This past winter, I coached a high school boys team. We practices most of the time in a 4 lane, 25 yard pool heated to 86 degrees. We had 5.5 hours of pool time: four practices one hour in length during the weekday mornings, and a Sunday afternoon for one and a half hours.
Night two of the World Junior Swimming Championship taking place in Indianapolis, Michael Andrew was not having his best night. The first swim of the night went alright, with Andrew about a half second off his personal best in the 100 breaststroke.
He had tried to challenge junior world record holder Nicolo Martinenghi, but couldn't hang on the second lap and was ultimately also passed by American rival Reece Whitely.
He still had the 200 IM, the race where he held the junior world record, coming up. That race, however, was effectively over for Andrew after 50m. After an opening volley of 25.71 on butterfly, his fade began almost immediately and only got worse. The final result was more than eight seconds slower than his record.
That was when the knives came out.
There exists a segment of the swimming follower population that is constantly ready to write Michael Andrew off. Why is there so much furor over a not yet 18 year old junior athlete? Because Michael Andrew violates many of the "values" that a significant portion of the swimming population holds dear.
In no particular order:
1. There are no junior "sprinters" and success at the junior or age group level in short races should be purely incidental, not something you train for. REMEMBER THAT TOM JAGER'S FIRST SENIOR NATIONAL CUT CAME IN THE 1500!
2. Young swimmers should not declare professional, certainly not at 14 like Andrew did. If this catches on then we will be just as bad as those four major sports that we try to look down our noses at.
3. Race pace training doesn't give you the endurance to be good at anything but 50s.
And on, and on, but those are the largest violations he makes. Andrew has had an incredible meet since night 2, setting world junior records in three out of the four stroke 50s. For all the people that are on the other side of one of the cultural wars above, those results have been a boon. And therein lies the biggest problem for Andrew.
Michael Andrew has become a proxy for people's "religious" arguments in the swimming world. I put "religious" in quotes because I'm not talking about real religion, which is an undercurrent of Andrew that I just don't feel qualified to address in this space.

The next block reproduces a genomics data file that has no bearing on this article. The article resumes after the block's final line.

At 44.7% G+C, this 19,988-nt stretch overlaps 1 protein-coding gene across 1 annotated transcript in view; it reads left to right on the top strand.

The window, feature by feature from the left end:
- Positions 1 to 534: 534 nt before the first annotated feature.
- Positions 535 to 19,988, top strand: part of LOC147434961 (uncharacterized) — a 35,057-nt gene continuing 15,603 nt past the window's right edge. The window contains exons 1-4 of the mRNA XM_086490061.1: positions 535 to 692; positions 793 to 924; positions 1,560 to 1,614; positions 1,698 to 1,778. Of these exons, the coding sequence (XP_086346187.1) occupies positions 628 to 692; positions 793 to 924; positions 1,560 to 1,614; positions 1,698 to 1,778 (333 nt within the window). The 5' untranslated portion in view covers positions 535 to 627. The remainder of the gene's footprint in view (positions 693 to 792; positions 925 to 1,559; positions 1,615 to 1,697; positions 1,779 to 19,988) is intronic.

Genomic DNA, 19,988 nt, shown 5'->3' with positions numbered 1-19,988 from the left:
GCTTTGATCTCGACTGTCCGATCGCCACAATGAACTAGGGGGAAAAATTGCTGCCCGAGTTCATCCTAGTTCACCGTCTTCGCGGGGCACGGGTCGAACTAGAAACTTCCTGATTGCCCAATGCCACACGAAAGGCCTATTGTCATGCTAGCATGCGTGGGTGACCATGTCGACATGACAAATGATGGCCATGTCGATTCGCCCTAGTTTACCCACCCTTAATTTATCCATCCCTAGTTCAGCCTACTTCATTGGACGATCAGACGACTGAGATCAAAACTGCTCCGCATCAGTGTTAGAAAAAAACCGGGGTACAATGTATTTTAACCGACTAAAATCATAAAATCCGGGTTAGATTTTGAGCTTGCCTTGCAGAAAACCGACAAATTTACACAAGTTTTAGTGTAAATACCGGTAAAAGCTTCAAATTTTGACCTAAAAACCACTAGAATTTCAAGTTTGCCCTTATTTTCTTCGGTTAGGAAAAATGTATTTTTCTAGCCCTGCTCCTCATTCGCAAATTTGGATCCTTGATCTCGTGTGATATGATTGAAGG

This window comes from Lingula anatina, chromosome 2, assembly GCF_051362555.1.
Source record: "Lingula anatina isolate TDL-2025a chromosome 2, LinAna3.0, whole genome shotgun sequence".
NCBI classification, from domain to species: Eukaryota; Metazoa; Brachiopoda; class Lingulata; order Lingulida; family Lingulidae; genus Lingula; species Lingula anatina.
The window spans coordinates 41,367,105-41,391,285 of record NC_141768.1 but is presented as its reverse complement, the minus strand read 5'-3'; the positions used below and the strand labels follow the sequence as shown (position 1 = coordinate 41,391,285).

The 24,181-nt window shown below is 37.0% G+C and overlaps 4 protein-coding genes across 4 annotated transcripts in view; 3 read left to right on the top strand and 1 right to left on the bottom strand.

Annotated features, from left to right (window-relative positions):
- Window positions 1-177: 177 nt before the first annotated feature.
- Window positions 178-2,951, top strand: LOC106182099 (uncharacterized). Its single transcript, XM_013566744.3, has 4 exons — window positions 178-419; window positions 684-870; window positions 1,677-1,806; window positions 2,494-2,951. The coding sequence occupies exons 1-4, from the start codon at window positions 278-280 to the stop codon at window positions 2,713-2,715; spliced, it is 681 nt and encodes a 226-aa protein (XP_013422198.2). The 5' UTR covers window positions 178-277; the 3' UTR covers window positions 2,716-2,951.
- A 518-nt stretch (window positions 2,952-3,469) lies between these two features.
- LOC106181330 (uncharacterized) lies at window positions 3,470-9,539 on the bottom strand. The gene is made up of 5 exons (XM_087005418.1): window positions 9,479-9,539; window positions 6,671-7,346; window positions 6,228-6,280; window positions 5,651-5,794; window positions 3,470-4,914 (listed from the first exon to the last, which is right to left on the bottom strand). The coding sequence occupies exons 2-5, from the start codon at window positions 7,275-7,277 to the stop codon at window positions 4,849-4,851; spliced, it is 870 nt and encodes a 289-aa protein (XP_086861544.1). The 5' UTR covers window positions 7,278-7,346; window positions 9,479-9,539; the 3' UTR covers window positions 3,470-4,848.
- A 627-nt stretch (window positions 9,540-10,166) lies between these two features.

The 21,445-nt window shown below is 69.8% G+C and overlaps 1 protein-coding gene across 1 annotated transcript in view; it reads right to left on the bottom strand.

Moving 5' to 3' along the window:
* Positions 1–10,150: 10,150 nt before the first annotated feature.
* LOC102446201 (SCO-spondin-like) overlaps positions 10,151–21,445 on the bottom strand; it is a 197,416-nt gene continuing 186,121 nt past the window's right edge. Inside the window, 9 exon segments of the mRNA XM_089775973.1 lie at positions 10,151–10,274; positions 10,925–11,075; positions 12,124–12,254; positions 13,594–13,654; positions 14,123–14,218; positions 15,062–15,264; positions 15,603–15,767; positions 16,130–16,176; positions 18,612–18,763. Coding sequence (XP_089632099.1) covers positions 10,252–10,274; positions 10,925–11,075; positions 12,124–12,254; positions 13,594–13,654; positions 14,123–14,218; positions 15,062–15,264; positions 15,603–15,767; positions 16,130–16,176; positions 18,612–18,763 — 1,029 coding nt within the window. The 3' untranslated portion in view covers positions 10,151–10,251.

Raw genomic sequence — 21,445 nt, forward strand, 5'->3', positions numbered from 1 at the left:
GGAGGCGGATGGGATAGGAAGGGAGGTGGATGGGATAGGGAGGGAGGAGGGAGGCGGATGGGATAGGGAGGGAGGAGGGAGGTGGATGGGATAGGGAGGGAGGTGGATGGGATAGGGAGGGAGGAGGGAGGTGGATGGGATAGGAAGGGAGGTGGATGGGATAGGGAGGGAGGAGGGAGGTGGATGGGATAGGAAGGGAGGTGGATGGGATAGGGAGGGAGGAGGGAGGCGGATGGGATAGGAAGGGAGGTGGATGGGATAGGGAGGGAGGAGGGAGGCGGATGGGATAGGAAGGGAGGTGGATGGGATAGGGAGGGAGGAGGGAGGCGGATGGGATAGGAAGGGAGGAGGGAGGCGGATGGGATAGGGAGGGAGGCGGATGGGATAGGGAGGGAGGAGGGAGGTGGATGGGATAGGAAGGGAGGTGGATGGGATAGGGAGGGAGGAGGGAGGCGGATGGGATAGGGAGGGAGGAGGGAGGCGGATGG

I mean that when it comes to the content of swim practices, many coaches, swimmers and others tend to get a sort of religious zeal about "what works" and what doesn't. Even some of the same people who will tell you that there are "many ways up the mountain" will defend their particular path to the death.
I'm not going to pretend I haven't occasionally fallen guilty to the same. Mostly I'm just trying to enjoy watching this kid swim. There will be plenty of more ups and downs from here, and Andrew deserves not to be a weapon for the rest of us to beat each other over the head with.
Caeleb Dressel's swimming is so fast you can't believe it. Already an NCAA record holder after just his sophomore season, he pushed it to a whole new level this past spring, with new records in the 50 free (18.20), 100 free (40.00) and 100 butterfly (43.58).
That's right, as if his mind boggling 100 freestyle that put him on the doorstep of 39 wasn't enough, he also beat the man (Joseph Schooling) who beat Michael Phelps, in Schooling's best event.
For all his mind-blowing swimming, Dressel wasn't even on the US Olympic team in the 50 free and put up a couple solid 100 freestyles (47.9 and 48.1) on the 4x100 Freestyle relay. What demands explanation is, how can a swimmer like Dressel be so much faster in short course than an all-timer like Matt Biondi.
Biondi's best short course 100 was 41.87, giving Dressel a nearly two second advantage in that race. In the 100m, where a margin should theoretically be bigger due to the longer race, Dressel is just .9 faster (47.5 to 48.4).
Dressel is just one glaring example of a trend. Short course swimming (especially yards swimming) has seen an explosion in improvement over the last two decades. That improvement hasn't translated to long course meters, the Olympic format. So it begs the question: why?
The Skill Explosion
Basketball fans: have you ever watched highlights of Bob Cousy? The greatest ball-handler of his generation doesn't exactly blow people's minds with his moves in 2017. Yes, I know they allow more palming now- blah blah blah. Basketball has seen a skill explosion.
In swimming, skills are all the stuff that's not pure swimming (starts, turns, underwater kicking/pullouts)
Take a look at Matt Biondi swimming, at his peak (race starts around 3:24):
Here's Caeleb Dressel (shown in long course for accurate comparison)
There are some obvious differences that stand out right away. Dressel's start is worlds better than what Biondi or anyone was doing in a bygone era.
Even more so than the aerial theatrics is what happens when they enter the water. I've watched enough Biondi races to know that this wasn't a particularly bad breakout. Seen with modern eyes, Biondi always had a bad breakout.